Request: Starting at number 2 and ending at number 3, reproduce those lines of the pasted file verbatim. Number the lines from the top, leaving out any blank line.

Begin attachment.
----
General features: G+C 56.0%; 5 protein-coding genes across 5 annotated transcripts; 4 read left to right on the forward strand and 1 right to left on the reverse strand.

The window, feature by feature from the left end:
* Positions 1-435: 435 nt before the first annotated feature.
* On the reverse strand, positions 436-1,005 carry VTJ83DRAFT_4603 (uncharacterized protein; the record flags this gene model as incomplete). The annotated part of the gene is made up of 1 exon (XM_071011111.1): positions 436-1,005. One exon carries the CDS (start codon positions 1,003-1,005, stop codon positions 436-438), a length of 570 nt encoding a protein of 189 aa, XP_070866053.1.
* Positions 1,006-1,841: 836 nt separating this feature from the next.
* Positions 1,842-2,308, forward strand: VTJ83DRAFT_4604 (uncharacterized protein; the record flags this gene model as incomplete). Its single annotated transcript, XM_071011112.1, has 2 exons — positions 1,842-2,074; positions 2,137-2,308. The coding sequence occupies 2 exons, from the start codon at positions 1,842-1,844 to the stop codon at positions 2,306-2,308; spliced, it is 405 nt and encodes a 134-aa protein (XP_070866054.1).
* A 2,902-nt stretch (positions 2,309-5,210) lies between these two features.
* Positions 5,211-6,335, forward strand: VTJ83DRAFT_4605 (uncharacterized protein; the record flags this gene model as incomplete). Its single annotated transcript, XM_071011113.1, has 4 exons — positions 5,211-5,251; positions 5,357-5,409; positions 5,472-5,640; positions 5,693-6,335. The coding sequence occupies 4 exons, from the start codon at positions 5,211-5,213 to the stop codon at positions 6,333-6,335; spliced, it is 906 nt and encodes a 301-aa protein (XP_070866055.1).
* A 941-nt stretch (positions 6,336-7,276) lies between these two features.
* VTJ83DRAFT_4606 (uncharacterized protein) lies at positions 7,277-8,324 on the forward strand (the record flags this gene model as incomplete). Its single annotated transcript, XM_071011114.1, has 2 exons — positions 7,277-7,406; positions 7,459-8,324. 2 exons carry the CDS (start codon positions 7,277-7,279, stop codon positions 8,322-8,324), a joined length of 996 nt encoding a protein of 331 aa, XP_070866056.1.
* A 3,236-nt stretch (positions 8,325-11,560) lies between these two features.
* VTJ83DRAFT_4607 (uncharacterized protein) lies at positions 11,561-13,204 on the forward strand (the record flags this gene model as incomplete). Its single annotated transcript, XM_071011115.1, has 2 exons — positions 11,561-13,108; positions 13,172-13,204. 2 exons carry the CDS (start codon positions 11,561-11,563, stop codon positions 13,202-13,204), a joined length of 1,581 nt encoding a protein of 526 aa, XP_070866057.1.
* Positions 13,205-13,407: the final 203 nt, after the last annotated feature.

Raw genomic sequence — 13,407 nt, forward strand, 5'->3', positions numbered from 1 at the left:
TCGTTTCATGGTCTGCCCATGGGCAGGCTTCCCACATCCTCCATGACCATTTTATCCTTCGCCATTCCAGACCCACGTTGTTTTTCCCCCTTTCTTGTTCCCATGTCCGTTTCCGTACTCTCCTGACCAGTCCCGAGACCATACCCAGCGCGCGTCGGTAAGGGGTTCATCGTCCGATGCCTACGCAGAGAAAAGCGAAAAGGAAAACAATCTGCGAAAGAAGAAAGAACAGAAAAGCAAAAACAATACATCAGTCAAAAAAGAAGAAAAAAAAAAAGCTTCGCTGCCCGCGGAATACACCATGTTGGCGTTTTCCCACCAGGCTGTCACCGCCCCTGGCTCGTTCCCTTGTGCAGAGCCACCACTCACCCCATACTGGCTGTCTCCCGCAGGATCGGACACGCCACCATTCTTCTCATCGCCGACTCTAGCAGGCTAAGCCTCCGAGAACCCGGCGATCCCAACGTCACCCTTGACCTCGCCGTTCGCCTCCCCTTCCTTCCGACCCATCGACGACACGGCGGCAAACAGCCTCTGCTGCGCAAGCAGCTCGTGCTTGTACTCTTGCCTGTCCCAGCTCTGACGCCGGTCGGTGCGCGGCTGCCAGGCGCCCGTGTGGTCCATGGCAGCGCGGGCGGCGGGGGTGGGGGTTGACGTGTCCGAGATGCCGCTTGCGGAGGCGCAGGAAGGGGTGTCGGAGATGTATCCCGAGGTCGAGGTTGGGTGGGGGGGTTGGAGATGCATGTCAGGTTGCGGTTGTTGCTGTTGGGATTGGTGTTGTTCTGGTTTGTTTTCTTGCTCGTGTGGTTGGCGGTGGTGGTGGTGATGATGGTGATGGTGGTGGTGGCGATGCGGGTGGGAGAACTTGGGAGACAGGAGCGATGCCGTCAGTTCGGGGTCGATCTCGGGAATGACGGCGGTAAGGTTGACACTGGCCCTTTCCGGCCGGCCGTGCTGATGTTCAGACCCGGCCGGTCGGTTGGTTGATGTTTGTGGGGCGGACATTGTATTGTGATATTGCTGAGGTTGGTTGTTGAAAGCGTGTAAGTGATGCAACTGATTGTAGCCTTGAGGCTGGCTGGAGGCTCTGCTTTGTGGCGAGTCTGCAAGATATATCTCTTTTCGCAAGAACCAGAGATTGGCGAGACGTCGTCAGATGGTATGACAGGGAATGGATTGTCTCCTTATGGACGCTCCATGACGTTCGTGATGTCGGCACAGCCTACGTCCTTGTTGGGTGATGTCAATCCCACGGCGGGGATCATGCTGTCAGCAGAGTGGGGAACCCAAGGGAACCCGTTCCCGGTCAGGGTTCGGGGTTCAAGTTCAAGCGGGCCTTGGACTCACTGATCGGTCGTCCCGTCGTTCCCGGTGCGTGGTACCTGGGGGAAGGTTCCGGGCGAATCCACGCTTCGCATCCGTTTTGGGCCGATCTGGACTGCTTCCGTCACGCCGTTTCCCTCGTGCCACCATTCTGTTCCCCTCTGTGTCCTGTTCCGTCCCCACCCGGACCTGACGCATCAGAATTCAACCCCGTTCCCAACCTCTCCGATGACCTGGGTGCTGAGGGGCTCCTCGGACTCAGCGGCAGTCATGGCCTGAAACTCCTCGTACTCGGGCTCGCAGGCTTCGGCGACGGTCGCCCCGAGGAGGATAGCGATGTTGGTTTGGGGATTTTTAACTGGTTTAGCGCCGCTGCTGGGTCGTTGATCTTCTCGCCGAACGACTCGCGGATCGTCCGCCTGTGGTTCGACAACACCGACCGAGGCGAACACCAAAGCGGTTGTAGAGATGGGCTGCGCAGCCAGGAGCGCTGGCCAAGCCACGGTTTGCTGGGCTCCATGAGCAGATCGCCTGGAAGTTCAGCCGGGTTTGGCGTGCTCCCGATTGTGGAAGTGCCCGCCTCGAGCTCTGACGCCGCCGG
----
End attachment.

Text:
The window, feature by feature from the left end:
* Positions 1-435: 435 nt before the first annotated feature.